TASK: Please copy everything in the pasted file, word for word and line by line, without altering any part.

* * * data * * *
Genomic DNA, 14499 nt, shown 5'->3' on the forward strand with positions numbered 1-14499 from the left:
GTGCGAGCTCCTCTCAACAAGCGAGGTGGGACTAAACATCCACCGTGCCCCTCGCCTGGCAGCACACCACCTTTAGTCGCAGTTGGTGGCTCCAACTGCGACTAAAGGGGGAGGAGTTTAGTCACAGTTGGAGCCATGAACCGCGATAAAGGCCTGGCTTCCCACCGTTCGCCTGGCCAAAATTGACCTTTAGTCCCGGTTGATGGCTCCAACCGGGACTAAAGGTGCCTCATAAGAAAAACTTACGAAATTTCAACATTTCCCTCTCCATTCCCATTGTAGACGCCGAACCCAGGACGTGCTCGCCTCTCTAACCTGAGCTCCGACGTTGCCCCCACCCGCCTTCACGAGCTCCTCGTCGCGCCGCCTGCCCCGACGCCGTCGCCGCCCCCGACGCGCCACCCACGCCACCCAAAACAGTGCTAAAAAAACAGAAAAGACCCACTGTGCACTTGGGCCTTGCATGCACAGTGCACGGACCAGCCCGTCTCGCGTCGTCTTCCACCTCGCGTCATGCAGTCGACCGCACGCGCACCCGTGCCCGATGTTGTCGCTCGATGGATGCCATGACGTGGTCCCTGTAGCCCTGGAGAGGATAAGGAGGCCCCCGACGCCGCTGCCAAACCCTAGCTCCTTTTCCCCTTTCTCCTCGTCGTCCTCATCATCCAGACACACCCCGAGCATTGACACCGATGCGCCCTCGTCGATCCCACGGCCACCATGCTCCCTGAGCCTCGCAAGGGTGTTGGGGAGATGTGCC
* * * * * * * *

Genomic DNA, 14499 nt, shown 5'->3' on the forward strand with positions numbered 1-14499 from the left:
GTGCGAGCTCCTCTCAACAAGCGAGGTGGGACTAAACATCCACCGTGCCCCTCGCCTGGCAGCACACCACCTTTAGTCGCAGTTGGTGGCTCCAACTGCGACTAAAGGGGGAGGAGTTTAGTCACAGTTGGAGCCATGAACCGCGATAAAGGCCTGGCTTCCCACCGTTCGCCTGGCCAAAATTGACCTTTAGTCCCGGTTGATGGCTCCAACCGGGACTAAAGGTGCCTCATAAGAAAAACTTACGAAATTTCAACATTTCCCTCTCCATTCCCATTGTAGACGCCGAACCCAGGACGTGCTCGCCTCTCTAACCTGAGCTCCGACGTTGCCCCCACCCGCCTTCACGAGCTCCTCGTCGCGCCGCCTGCCCCGACGCCGTCGCCGCCCCCGACGCGCCACCCACGCCACCCAAAACAGTGCTAAAAAAACAGAAAAGACCCACTGTGCACTTGGGCCTTGCATGCACAGTGCACGGACCAGCCCGTCTCGCGTCGTCTTCCACCTCGCGTCATGCAGTCGACCGCACGCGCACCCGTGCCCGATGTTGTCGCTCGATGGATGCCATGACGTGGTCCCTGTAGCCCTGGAGAGGATAAGGAGGCCCCCGACGCCGCTGCCAAACCCTAGCTCCTTTTCCCCTTTCTCCTCGTCGTCCTCATCATCCAGACACACCCCGAGCATTGACACCGATGCGCCCTCGTCGATCCCACGGCCACCATGCTCCCTGAGCCTCGCAAGGGTGTTGGGGAGATGTGCC